Nelson Mandela was a Freemason

When his father died, the tribal king, who was related to the Mandelas, took him in and sent him to the University of Fort Hare, at that time the only college for black citizens in South Africa. Mandela was a good law student and an even better heartthrob; when the king tried to marry him off, he fled to Johannesburg. The previously pampered son got to know real poverty here, moved to the township of Soweto and worked in the management of a gold mine.

Friends from the political movement for equality soon saw something in him and got him a job as a legal assistant. He moved in circles in which skin color was not as important as conviction: mixed race, Indians and, above all, Jewish whites fought against the apartheid regime on a large and small scale and held parties in the evenings that described police informers as a threat to the system. From today's perspective, it was the romanticism of resistance. From the point of view of the time, just a break from the constant humiliation.

As a well-known resistance fighter in prison - as a saint out

Mandela became more radical, together with others made the African National Congress (ANC), which was in part just a kind of club of notables for black doctors and lawyers, again a real resistance movement, and finally advocated armed struggle. The judiciary of the white minority regime sentenced him to life imprisonment in 1964.

He went to prison as a well-known resistance fighter - and came out as a saint. And that although the world had no picture of him, there was no current photograph of him. Mandela also created the world in her own image. Good should prevail, a savior should be the solution to complex problems. Maybe that's part of the problem, part of the disappointment that someone like him made mistakes.

Many black people in South Africa today look at it from the current perspective, see the misery and inequality. "Perhaps we are worshiping the wrong Mandela" was a phrase that was heard and read when Winnie Mandela died on April 2nd of this year. but which played its part in Nelson Mandela becoming the great liberation hero that he was.

It was his voice when he was in prison. In his absence, however, she also became a bitter criminal who killed alleged deviants with her gang. He was the reconciler, she the radical. He preached forgiveness, she wanted to let the whites pay and spoke out in favor of the expropriation and redistribution of white property. These are the two points of view that meet in a family and from which South Africa has been discussing the end of apartheid to this day.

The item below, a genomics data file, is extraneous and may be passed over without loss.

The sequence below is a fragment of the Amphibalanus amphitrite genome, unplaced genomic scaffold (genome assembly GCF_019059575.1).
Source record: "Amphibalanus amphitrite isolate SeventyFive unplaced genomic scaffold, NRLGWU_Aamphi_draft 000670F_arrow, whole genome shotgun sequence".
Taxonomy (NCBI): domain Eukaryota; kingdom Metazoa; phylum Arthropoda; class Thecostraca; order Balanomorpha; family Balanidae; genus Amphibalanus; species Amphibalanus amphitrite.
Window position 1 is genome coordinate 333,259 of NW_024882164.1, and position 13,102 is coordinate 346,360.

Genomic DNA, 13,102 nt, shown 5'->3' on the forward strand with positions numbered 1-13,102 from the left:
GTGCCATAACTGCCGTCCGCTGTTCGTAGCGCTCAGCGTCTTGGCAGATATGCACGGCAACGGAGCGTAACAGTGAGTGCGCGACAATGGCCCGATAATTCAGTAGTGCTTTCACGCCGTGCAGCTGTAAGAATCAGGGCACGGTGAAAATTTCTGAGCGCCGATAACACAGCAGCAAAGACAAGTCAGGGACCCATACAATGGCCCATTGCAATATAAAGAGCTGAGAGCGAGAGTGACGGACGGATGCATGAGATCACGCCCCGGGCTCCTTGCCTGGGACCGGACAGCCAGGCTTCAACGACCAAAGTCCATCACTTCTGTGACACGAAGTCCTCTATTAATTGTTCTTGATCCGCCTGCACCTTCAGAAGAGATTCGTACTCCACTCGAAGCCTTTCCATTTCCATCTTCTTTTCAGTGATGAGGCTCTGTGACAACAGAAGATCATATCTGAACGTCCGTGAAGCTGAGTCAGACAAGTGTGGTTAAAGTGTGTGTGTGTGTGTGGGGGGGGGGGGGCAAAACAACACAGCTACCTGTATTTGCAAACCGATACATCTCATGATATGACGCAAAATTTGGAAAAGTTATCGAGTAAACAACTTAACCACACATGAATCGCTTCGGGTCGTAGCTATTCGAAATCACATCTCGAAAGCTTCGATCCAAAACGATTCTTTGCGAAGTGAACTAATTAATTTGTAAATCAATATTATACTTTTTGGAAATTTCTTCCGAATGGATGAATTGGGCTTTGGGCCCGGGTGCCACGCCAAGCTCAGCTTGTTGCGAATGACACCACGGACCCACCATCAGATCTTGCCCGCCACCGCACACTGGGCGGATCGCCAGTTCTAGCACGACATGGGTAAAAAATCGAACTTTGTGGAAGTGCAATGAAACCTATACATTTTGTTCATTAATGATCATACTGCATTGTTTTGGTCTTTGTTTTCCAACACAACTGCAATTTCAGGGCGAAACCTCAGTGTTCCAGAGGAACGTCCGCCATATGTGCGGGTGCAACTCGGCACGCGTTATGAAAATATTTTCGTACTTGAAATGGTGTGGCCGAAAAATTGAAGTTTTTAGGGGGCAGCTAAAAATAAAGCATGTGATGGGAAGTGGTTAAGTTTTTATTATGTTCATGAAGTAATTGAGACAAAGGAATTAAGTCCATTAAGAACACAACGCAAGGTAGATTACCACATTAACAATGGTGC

We should have been more radical, think many blacks today

"Let's forget the past. It's over," Mandela liked to say. The past is of course not over in South Africa. It is present in every conversation, in every look between blacks and whites. The former oppressors got off quite well with the Mandela method. They repented a little, but were allowed to keep everything they had earned with the blood and sweat of the servants. Mandela had worked with communists, some of which was still present when the end of apartheid was being negotiated in the early 1990s, so nationalization and redistribution still played a role for him.

At the World Economic Forum in Davos in 1992, of all places, he was persuaded to leave everything as it was, to transfer the solution of social inequality to capitalism. Reforms and economic growth were relied on to tackle inequality, but the reforms didn't go deep enough and the economy didn't want to grow that much.

We should have been more radical, think many young blacks today. "I don't belong to the religion called Mandela," said Julius Malema years ago. The former youth leader of the ruling ANC was expelled from the party and founded his own radical group, the Economic Freedom Fighters, which fight to expropriate white land without compensation. According to Malema, Mandela compromised the goals of the revolution and ultimately sold them to the whites. A reproach that some express again in the run-up to the big anniversary.

"The alleged sell-out is pure populism that has no interest in facts or nuances," says Lwando Xaso, curator of the Museum of the Constitution in Johannesburg. "We can't just sit in our armchair and judge it from what we know today." Had it not been for Mandela, his critics would not have the freedom to express their criticism.